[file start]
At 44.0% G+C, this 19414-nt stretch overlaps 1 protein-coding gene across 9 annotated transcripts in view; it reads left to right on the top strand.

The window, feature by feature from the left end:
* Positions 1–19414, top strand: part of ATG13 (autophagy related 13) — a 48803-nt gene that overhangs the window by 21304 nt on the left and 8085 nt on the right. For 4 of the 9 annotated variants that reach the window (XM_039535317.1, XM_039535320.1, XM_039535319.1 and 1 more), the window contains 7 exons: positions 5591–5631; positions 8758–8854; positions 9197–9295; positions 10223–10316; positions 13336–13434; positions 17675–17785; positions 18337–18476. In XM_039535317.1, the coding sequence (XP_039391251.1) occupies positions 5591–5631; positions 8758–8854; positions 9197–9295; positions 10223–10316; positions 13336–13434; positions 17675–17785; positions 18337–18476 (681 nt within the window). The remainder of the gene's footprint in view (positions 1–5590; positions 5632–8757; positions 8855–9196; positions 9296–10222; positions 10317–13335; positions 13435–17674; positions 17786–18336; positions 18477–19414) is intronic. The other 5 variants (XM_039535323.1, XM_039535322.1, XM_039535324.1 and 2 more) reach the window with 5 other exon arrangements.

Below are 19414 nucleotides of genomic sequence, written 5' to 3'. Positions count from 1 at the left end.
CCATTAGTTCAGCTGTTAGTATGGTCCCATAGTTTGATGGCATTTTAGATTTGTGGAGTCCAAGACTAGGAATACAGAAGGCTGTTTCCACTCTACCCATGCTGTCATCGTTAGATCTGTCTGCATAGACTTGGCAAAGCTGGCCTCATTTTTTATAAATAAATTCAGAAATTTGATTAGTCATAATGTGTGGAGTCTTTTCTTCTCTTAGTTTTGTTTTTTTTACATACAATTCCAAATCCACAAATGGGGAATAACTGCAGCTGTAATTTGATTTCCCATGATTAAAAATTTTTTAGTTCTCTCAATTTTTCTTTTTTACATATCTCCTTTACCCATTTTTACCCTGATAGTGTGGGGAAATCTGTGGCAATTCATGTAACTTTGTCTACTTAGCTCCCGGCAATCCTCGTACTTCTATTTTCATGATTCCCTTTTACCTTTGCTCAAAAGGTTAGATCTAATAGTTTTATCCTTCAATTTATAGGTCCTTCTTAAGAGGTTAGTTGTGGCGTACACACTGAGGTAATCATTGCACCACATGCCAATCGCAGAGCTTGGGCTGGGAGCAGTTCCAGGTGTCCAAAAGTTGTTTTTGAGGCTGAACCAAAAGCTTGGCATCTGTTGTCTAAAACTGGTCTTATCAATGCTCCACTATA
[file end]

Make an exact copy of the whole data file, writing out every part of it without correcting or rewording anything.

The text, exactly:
At 44.0% G+C, this 19414-nt stretch overlaps 1 protein-coding gene across 9 annotated transcripts in view; it reads left to right on the top strand.

The window, feature by feature from the left end:
* Positions 1–19414, top strand: part of ATG13 (autophagy related 13) — a 48803-nt gene that overhangs the window by 21304 nt on the left and 8085 nt on the right. For 4 of the 9 annotated variants that reach the window (XM_039535317.1, XM_039535320.1, XM_039535319.1 and 1 more), the window contains 7 exons: positions 5591–5631; positions 8758–8854; positions 9197–9295; positions 10223–10316; positions 13336–13434; positions 17675–17785; positions 18337–18476. In XM_039535317.1, the coding sequence (XP_039391251.1) occupies positions 5591–5631; positions 8758–8854; positions 9197–9295; positions 10223–10316; positions 13336–13434; positions 17675–17785; positions 18337–18476 (681 nt within the window). The remainder of the gene's footprint in view (positions 1–5590; positions 5632–8757; positions 8855–9196; positions 9296–10222; positions 10317–13335; positions 13435–17674; positions 17786–18336; positions 18477–19414) is intronic. The other 5 variants (XM_039535323.1, XM_039535322.1, XM_039535324.1 and 2 more) reach the window with 5 other exon arrangements.

Below are 19414 nucleotides of genomic sequence, written 5' to 3'. Positions count from 1 at the left end.
CCATTAGTTCAGCTGTTAGTATGGTCCCATAGTTTGATGGCATTTTAGATTTGTGGAGTCCAAGACTAGGAATACAGAAGGCTGTTTCCACTCTACCCATGCTGTCATCGTTAGATCTGTCTGCATAGACTTGGCAAAGCTGGCCTCATTTTTTATAAATAAATTCAGAAATTTGATTAGTCATAATGTGTGGAGTCTTTTCTTCTCTTAGTTTTGTTTTTTTTACATACAATTCCAAATCCACAAATGGGGAATAACTGCAGCTGTAATTTGATTTCCCATGATTAAAAATTTTTTAGTTCTCTCAATTTTTCTTTTTTACATATCTCCTTTACCCATTTTTACCCTGATAGTGTGGGGAAATCTGTGGCAATTCATGTAACTTTGTCTACTTAGCTCCCGGCAATCCTCGTACTTCTATTTTCATGATTCCCTTTTACCTTTGCTCAAAAGGTTAGATCTAATAGTTTTATCCTTCAATTTATAGGTCCTTCTTAAGAGGTTAGTTGTGGCGTACACACTGAGGTAATCATTGCACCACATGCCAATCGCAGAGCTTGGGCTGGGAGCAGTTCCAGGTGTCCAAAAGTTGTTTTTGAGGCTGAACCAAAAGCTTGGCATCTGTTGTCTAAAACTGGTCTTATCAATGCTCCACTATA